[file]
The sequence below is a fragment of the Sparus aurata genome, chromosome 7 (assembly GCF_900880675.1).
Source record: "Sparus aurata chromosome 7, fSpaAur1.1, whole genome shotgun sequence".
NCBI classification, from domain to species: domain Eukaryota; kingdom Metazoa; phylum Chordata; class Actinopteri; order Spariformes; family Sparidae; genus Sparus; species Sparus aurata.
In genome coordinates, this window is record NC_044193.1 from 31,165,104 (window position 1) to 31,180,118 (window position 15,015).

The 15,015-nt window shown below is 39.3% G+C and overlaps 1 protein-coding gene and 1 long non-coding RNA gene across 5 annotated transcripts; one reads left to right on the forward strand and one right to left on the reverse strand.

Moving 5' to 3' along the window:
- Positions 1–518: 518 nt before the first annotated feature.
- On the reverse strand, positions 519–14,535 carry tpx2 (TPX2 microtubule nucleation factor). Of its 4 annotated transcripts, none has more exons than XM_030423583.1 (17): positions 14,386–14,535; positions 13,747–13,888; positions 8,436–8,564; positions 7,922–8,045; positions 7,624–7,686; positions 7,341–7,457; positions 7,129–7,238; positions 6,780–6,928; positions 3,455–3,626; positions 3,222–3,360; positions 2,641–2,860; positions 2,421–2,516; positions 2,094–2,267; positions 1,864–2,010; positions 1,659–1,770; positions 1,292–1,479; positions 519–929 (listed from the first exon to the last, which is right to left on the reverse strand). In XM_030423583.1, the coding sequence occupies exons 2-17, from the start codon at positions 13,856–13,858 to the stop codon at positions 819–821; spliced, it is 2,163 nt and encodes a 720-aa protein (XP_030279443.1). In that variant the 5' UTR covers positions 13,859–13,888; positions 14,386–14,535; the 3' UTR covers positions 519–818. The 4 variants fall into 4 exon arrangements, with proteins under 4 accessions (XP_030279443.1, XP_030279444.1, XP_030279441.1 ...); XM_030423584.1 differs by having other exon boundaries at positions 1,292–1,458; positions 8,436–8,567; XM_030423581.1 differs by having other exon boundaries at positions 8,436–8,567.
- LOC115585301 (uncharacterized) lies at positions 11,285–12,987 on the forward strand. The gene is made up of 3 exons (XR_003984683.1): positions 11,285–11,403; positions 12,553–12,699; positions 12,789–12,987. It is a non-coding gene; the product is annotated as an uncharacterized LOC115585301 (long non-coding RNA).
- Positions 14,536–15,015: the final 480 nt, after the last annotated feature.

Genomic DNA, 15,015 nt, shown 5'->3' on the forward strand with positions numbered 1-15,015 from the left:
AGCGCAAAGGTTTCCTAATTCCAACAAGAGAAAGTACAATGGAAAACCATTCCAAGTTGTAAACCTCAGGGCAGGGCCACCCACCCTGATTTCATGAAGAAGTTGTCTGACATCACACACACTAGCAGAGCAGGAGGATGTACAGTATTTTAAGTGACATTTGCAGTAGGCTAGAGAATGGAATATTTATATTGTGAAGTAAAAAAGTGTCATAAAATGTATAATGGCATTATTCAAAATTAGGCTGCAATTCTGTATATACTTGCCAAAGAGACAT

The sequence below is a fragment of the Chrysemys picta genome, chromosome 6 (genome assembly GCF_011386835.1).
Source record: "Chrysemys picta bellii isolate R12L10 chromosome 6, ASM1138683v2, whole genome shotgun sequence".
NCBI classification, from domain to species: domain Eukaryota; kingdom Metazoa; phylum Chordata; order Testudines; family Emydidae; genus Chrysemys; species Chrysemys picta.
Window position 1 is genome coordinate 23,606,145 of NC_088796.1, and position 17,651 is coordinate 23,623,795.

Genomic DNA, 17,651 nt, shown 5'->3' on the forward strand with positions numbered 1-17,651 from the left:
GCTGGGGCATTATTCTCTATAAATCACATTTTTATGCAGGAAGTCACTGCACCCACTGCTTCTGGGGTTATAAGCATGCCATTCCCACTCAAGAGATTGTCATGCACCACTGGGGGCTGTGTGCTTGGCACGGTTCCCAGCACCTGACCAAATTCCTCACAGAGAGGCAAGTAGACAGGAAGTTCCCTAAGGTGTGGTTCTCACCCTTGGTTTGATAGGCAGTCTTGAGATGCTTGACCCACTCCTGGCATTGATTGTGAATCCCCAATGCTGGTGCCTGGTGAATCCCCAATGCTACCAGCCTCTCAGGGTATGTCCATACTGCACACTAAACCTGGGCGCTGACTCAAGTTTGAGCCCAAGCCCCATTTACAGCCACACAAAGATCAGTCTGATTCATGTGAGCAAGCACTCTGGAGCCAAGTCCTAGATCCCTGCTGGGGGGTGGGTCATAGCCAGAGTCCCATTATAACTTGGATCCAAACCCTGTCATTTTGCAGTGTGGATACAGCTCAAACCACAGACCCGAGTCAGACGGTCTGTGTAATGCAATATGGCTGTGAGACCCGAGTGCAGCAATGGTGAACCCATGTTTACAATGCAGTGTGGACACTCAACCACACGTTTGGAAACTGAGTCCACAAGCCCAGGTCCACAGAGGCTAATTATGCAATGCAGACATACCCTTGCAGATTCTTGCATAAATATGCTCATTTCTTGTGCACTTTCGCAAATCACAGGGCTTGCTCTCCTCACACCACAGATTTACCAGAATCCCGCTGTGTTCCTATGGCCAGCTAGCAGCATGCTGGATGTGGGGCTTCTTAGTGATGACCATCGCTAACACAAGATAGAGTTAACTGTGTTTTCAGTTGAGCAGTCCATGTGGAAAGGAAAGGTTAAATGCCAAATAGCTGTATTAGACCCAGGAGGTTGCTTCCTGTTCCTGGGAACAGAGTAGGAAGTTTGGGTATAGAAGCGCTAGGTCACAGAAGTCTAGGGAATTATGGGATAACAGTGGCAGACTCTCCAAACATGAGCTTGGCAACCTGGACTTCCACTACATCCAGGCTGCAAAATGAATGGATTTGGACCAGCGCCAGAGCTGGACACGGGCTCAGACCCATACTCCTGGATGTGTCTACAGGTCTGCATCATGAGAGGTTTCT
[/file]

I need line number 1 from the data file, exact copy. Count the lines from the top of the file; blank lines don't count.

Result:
The sequence below is a fragment of the Sparus aurata genome, chromosome 7 (assembly GCF_900880675.1).